Skills support for Women’s Entrepreneurship to achieve more inclusive and prosperous societies
In line with the European agenda 2021, the Portuguese semester at the EU Council, and the new gender Action plan (GAP) III 2021-2025 setting the most recent agenda for gender equality and women’s empowerment in EU external action, the ETF is putting special focus on achieving social inclusion through education and learning.
Empowerment of women and girls is one of the crucial elements of the Sustainable Development Goals 2030 and a key contributor to economic growth and development. Many women, both in the European Union and in its neighbouring countries still face economic, legislative and social barriers to entering the labour market, entrepreneurship and self-employment despite studies that prove that the contribution of women’s employment and their participation in business creation and management are significant contributors to corporate growth and national competitiveness.
In line with the EU and global trends, female employment numbers are still low in the countries of the EU neighbourhood ;
The gap in business ownership and enterprise management is even more dramatic:
During the last decade, the ETF has been a co-author of evidence‑based policy assessments in three EU neighbouring regions, jointly with the European Commission, OECD and EBRD which resulted in the publication of the SME Policy Index Reports illustrating the state of play in women’s entrepreneurship development in 23 partner countries. The reports provide policy recommendations for institutions and decision makers on how to address the women’s entrepreneurship agenda in national and regional contexts. The ETF has also published a working paper “Training and support for women's entrepreneurship” highlighting challenges for women’s entrepreneurship development and presenting the ETF’s approach to the support of skills and competences of women for successful career development, self-employment and entrepreneurship.
The self-efficacy of women is an important part of the entrepreneurship key competence – a dynamic combination of skills, knowledge and attitudes. By acquiring this competence and developing it throughout their lives, women boost their self-confidence, which can enable them to move away from traditional jobs and lifestyle, increase their own and their families’ incomes and contribute to the well-being of society.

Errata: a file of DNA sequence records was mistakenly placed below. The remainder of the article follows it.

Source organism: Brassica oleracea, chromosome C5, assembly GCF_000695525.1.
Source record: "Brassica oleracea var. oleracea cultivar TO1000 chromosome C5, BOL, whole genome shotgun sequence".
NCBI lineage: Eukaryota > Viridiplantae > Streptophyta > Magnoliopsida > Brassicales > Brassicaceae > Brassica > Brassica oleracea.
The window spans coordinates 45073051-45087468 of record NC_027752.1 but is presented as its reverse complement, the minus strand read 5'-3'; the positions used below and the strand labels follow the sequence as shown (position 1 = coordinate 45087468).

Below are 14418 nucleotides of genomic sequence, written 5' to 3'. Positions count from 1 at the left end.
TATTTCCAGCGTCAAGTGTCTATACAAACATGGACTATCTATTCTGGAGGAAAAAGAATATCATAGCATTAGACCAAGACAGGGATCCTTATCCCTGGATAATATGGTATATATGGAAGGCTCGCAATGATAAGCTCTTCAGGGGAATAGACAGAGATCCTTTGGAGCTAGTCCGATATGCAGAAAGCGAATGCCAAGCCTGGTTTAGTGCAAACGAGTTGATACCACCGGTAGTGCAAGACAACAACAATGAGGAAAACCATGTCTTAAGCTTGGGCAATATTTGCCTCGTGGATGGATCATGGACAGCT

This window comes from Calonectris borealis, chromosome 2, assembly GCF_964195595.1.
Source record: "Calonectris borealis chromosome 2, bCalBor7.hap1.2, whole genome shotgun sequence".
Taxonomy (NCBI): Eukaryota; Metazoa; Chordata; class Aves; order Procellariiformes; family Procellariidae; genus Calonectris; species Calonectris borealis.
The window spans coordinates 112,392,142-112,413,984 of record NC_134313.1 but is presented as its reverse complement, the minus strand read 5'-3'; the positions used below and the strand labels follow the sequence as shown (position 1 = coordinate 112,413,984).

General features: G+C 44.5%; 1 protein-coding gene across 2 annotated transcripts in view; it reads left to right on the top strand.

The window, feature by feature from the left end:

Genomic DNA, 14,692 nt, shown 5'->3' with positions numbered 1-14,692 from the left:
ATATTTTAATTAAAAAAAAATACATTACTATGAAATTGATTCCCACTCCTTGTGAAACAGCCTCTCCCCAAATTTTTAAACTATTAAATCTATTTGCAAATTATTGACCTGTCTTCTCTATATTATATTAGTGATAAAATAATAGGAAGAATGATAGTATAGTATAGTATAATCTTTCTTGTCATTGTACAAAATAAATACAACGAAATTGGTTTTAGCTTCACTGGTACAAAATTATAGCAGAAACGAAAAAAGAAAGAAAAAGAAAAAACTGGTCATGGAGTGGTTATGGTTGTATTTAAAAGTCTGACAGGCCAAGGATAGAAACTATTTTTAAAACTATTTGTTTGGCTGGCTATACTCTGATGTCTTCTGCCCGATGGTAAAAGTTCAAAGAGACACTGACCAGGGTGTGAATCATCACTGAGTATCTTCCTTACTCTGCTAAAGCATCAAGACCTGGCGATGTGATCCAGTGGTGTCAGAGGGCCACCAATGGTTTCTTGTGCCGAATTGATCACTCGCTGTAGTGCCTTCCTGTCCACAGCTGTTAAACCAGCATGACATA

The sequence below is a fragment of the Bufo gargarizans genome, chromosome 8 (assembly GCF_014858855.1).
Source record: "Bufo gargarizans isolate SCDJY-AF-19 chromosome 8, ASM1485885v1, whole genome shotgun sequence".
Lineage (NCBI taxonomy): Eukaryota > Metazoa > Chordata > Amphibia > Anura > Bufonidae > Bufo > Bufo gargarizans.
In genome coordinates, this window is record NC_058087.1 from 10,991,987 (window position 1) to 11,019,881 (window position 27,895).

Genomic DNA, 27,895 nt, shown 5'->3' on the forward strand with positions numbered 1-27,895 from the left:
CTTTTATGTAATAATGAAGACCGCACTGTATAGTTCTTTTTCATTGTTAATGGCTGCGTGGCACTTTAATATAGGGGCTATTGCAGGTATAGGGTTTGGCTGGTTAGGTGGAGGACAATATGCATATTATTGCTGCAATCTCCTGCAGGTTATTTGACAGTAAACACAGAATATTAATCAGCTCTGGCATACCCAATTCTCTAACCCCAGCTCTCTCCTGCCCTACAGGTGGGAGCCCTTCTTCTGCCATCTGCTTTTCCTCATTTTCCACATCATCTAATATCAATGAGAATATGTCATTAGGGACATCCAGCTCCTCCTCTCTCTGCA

Re-addressing the gender gap
Although progress in societies and in legislation has been made to overcome gender disparity, barriers to entrepreneurship still remain and these include social-cultural factors. Structured career guidance for girls and boys – to promote a variety of career pathways from wage employment to self-employment and entrepreneurship - and legislative support are missing. Additionally, women more than men are still struggling to access capital for business development.
Growing awareness in institutions about these issues can help to resolve them. Many countries lack sex-disaggregated data necessary to design effective gender-responsive polices. Development of national statistical gathering and analysis is needed to address this issue. Moreover, reliable data can assist the ETF and other institutions and relevant stakeholders in giving input and making recommendations to policymakers to support more gender-sensitive actions.
Education and entrepreneurship training as enabling factors.
The ETF’s approach focuses on inclusive human capital policy and practice, targeting the specific needs of women to develop their entrepreneurial potential distinct from more general SME support measures and instruments. These are some of the critically important actions to support women’s entrepreneurship:
- Improving policy awareness and buying-in on the economic value of women’s entrepreneurship and its importance as a critical success factor for national competitiveness among the main national stakeholder groups.
- Ensuring that education, especially its sensitisation phases, and career guidance which are ‘gender and entrepreneurship sensitive’, becomes an important objective of education policies.
- Entrepreneurship key competence integrated with the curricula and teacher training in formal education and non- formal learning.
- Early exposure of learners to entrepreneurial success stories featuring both sexes to offset the domination of male role models in education and training curricula and practice.
- Training should be built on a thorough analysis of training needs, both prior and throughout women’s engagement into business.
The ETF’s approach is based on the constantly evolving understanding of the importance of women entrepreneurs for national economic development, competitiveness, growth and jobs in the ETF partner regions.
For more details on recommendations and actions, read our publication here.
For a focus on SME in neighbouring countries, the SME Policy Index Reports:
Our experts have been involved in interesting events on this topic recently: the Mediterranean Tech Women Week 2020 by Mujeres Tech and Womenpreneur-Initiative and TEBD Women Entrepreneurs Forum (November 2020).